A new lawsuit claims that NYC-based burrito chain Dos Toros is misleading customers about how its meat is sourced. According to Bloomberg, a lawsuit filed last week in the U.S. District Court in Manhattan charges that Dos Toros’ suppliers keep animals “in inhumane, crowded and stressful conditions of confinement” while the restaurant chain touts its meat sourced from “naturally and humanely raised” animals. Dos Toros — which runs 21 locations in New York, New Jersey, and Chicago — is profiting off of the allegedly misleading claims, according to the lawsuit.
New York-based Richman Law & Policy, the firm behind the lawsuit, is currently seeking class-action status, Bloomberg reports.
A spokesperson for Dos Toros tells Eater that the company has “yet to received the lawsuit” but they are taking the allegations “very seriously.” The chain is “mounting a comprehensive investigation of the claims in the lawsuit and will have more to say at the conclusion of that investigation,” the spokesperson says.
Update: March 27, 2022, 12:02 p.m.: This article was updated to include comments from a spokesperson for Dos Toros.
An East Village stalwart signals its comeback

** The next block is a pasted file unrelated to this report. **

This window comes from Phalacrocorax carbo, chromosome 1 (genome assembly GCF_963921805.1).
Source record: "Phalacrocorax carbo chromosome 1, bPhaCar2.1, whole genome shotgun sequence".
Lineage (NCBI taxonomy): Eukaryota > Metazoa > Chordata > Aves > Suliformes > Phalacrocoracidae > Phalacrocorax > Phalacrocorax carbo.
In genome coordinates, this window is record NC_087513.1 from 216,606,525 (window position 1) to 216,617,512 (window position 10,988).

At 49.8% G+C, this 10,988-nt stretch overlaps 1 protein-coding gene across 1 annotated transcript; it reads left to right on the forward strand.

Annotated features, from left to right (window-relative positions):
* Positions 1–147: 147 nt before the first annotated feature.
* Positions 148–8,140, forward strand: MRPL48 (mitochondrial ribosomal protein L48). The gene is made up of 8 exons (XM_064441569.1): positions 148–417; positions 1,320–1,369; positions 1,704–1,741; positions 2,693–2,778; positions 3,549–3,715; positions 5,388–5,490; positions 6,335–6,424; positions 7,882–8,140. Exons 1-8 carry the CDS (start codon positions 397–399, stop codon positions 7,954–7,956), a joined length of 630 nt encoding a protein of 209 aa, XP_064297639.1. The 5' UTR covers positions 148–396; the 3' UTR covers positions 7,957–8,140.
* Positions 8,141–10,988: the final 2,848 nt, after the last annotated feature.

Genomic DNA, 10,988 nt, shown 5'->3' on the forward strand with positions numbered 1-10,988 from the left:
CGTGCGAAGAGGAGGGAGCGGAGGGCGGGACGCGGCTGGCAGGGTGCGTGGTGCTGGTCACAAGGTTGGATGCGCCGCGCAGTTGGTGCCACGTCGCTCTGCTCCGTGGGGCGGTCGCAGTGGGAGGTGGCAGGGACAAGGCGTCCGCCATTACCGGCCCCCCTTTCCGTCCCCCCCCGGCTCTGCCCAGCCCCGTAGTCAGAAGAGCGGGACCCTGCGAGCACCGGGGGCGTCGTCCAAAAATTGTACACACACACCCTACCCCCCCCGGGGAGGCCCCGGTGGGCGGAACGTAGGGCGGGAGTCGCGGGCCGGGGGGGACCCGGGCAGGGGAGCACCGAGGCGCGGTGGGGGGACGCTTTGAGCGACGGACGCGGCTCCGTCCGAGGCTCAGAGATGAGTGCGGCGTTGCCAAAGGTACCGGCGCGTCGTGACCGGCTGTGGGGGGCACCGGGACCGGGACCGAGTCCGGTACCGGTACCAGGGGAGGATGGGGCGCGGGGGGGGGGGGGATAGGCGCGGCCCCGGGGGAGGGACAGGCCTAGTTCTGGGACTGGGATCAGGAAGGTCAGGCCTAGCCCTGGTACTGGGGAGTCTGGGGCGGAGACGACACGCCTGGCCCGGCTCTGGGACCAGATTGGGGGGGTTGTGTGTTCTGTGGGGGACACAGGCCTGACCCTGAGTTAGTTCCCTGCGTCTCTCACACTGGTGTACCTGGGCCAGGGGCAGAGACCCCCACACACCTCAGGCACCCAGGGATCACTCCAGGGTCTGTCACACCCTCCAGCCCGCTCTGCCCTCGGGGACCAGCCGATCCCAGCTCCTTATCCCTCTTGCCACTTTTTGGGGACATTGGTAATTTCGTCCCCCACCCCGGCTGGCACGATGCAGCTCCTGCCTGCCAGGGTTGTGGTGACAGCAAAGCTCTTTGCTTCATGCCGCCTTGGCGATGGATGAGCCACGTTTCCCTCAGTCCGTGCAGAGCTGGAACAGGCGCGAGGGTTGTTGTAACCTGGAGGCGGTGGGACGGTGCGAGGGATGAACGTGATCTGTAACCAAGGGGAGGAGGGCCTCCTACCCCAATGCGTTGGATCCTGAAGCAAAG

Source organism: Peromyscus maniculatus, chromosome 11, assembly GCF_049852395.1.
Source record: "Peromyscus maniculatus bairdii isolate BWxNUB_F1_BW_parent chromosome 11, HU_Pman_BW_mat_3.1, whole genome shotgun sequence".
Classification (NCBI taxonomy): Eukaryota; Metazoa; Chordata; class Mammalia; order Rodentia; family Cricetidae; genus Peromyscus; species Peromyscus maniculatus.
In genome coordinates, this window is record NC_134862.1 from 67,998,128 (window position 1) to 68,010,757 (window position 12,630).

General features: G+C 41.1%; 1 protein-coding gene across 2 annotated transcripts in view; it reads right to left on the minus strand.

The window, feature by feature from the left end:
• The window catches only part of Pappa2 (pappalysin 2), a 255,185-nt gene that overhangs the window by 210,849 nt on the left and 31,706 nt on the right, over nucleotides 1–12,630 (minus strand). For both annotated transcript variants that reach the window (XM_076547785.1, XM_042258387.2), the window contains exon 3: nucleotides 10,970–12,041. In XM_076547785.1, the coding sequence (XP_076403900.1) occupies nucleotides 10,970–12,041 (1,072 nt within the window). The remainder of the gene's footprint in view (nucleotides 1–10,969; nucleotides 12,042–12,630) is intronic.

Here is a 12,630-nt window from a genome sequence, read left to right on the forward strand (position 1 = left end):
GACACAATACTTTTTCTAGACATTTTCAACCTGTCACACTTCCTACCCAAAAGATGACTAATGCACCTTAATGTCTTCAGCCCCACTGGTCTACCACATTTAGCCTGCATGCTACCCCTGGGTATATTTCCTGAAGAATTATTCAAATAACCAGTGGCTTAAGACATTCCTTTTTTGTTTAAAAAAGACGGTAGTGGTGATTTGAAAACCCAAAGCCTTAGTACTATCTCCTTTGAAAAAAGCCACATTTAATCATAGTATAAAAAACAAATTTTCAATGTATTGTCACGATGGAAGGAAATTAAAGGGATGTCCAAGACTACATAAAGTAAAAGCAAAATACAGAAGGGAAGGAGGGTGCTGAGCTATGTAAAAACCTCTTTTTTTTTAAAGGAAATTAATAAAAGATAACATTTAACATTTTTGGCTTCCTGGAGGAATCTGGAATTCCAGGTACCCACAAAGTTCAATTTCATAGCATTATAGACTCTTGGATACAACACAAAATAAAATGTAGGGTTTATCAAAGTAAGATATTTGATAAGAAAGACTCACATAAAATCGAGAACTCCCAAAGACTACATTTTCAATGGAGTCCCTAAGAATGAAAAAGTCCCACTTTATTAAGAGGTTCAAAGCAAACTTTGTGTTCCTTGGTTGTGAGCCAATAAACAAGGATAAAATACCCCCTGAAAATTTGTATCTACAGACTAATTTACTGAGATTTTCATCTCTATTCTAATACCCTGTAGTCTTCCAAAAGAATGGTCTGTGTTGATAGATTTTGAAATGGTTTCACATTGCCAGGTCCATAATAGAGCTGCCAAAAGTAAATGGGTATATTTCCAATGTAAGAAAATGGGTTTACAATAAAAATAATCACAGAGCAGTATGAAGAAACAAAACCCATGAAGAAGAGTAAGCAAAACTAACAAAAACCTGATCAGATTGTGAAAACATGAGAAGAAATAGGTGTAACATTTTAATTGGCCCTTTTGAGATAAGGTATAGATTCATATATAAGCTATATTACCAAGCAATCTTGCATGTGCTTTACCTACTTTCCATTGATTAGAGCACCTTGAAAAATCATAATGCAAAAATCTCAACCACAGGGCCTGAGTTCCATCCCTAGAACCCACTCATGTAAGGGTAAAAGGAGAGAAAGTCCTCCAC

The 27-year-old Latin American restaurant El Rinconcito noted that it wouldn’t be gone for long when it closed up shop in July 2021 — and now it appears to be readying its return. EV Grieve reports that colorful signage for the restaurant is up at its new home at 73-75 Avenue C, near East Fifth Street. A reopening date has not yet been announced.
Long lines are back at NYC bars
In the weeks since the city has lifted its vaccination mandate for restaurants and bars, crowds are descending on downtown Manhattan hot spots like Employees Only, the Spaniard, and the Jane Hotel, the New York Times reports. Bar owners tell the publication that they’ve been seeing double-digit sales increases amid the nightlife resurgence — and they hope this is just the beginning of what’s to come this summer.
The city’s permanent outdoor dining plan hits obstacle
Another update in NYC’s permanent outdoor dining saga: Crain’s New York reports that a judge in the state’s Supreme Court in Manhattan has ordered that the plan cannot go forward until the city reviews the environmental impact of permanent outdoor dining, a required step as per the state’s Environmental Quality Review Act. The review typically takes months, an urban planner tells Crain’s. The city is aiming to have a permanent program in place by the time the temporary plan expires at the end of this year, according to Crain’s, but this new development may throw that timeline into flux.